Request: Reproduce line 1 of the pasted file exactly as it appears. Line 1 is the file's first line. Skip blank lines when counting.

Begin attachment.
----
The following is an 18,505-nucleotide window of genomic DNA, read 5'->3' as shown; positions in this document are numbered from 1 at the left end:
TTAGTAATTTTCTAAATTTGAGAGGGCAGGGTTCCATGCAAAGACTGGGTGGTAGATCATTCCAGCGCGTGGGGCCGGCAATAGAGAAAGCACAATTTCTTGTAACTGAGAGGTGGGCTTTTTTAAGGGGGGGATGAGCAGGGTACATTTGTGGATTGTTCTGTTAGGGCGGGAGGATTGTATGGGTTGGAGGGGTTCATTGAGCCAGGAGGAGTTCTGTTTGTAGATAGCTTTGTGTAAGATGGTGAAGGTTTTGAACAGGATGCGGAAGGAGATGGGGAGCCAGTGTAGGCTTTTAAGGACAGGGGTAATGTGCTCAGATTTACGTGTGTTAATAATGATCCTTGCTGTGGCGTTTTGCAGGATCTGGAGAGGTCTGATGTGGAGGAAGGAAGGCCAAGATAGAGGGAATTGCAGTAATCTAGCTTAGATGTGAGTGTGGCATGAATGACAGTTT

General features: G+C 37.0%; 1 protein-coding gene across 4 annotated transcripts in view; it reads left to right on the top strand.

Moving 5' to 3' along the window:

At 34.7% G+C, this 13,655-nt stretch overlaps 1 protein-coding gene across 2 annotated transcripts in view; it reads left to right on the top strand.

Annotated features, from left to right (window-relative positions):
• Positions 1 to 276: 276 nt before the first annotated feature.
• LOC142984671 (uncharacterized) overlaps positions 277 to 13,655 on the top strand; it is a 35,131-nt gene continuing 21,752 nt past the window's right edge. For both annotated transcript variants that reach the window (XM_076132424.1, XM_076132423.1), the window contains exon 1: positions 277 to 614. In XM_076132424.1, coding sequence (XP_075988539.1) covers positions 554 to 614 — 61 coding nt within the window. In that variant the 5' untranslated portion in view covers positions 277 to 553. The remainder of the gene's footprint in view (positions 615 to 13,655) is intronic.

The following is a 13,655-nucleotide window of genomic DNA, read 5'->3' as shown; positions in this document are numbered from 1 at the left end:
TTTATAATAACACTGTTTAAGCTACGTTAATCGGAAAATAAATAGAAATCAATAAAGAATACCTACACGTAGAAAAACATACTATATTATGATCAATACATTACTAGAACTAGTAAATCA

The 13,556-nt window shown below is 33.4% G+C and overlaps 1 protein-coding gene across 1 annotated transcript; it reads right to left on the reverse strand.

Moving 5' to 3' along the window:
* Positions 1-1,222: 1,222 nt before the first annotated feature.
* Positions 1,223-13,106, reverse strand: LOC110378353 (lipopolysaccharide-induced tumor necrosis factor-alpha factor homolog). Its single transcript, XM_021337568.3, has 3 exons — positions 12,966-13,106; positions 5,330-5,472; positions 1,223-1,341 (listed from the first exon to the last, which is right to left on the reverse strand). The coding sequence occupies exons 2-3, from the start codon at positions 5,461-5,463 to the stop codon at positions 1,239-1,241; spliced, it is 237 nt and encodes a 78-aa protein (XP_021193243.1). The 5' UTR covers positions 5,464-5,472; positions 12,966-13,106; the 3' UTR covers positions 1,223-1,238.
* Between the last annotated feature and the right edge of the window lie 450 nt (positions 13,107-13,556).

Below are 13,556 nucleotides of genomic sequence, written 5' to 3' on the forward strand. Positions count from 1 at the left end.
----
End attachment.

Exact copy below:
The following is an 18,505-nucleotide window of genomic DNA, read 5'->3' as shown; positions in this document are numbered from 1 at the left end: